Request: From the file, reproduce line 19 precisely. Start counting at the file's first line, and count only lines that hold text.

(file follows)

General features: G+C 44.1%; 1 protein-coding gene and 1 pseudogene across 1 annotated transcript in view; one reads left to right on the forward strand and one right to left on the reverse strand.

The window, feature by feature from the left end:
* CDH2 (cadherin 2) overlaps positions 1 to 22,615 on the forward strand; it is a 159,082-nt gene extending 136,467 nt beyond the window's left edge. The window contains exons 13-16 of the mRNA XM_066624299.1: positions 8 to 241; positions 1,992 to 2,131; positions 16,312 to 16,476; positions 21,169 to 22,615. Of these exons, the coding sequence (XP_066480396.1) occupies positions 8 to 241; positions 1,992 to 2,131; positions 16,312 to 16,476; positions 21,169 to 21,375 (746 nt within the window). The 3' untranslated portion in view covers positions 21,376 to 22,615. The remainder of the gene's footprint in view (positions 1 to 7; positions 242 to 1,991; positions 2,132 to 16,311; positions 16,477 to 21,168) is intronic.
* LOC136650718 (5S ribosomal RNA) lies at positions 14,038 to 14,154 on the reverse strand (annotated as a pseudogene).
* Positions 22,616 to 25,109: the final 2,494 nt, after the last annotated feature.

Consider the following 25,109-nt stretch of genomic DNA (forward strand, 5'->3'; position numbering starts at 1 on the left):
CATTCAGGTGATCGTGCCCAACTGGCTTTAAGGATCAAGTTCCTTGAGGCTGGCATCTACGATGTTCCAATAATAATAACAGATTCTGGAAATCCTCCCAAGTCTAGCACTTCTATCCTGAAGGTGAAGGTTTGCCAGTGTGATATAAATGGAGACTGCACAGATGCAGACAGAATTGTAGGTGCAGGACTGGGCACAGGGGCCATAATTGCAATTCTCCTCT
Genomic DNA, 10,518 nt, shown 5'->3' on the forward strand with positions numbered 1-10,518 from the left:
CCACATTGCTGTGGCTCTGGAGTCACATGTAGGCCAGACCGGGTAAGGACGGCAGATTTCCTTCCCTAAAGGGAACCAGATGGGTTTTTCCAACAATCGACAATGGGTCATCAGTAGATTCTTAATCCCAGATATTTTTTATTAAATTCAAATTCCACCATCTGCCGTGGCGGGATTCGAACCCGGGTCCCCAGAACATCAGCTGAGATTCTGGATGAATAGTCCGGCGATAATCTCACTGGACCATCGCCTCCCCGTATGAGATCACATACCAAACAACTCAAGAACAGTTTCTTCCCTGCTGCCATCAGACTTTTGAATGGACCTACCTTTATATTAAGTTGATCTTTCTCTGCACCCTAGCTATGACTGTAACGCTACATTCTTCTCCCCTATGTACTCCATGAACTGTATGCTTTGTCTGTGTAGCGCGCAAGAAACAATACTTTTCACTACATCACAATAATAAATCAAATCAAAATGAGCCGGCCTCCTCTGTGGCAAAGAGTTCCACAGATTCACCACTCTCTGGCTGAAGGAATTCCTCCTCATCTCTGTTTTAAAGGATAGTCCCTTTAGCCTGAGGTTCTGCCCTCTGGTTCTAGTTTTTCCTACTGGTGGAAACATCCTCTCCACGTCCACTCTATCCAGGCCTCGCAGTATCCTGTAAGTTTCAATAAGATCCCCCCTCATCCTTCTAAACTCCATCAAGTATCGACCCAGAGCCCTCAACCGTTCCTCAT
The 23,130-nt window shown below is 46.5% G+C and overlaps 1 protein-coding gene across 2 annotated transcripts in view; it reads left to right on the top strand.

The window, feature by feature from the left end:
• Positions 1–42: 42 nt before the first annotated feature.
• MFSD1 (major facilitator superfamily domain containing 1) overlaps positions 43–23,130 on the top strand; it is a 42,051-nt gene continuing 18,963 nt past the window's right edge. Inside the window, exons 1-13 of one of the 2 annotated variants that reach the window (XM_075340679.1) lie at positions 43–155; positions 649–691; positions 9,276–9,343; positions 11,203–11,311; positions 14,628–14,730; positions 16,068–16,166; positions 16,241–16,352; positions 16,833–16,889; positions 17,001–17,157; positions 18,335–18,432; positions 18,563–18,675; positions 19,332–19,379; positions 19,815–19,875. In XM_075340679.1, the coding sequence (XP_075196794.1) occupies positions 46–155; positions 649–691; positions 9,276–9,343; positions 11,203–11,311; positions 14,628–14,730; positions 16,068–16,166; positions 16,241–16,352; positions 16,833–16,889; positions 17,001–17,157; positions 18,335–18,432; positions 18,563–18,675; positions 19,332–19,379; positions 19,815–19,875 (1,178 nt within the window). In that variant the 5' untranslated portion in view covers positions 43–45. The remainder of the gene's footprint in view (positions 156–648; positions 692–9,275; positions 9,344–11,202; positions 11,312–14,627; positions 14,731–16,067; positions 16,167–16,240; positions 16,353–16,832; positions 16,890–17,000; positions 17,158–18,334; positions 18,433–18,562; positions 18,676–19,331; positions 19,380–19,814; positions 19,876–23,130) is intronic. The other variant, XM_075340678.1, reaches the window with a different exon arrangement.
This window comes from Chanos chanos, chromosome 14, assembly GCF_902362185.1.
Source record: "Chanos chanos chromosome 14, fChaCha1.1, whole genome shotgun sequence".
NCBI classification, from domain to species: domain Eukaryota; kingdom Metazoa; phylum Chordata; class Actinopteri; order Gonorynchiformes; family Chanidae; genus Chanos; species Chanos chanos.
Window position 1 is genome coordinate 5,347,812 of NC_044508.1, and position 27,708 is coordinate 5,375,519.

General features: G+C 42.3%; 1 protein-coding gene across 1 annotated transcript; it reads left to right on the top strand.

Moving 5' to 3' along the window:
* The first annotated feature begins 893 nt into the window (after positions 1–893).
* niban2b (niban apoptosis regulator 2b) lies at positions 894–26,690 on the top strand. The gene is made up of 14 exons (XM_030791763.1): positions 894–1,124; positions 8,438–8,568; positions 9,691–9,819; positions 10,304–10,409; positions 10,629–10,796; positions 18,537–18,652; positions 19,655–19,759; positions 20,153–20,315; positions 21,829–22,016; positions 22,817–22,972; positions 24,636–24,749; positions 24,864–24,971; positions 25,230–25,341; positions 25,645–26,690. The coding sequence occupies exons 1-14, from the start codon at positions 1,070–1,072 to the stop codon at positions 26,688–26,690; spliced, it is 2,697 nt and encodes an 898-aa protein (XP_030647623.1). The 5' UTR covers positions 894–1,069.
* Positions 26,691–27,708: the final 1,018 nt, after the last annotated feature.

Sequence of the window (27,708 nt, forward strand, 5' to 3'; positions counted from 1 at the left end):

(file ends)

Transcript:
Moving 5' to 3' along the window: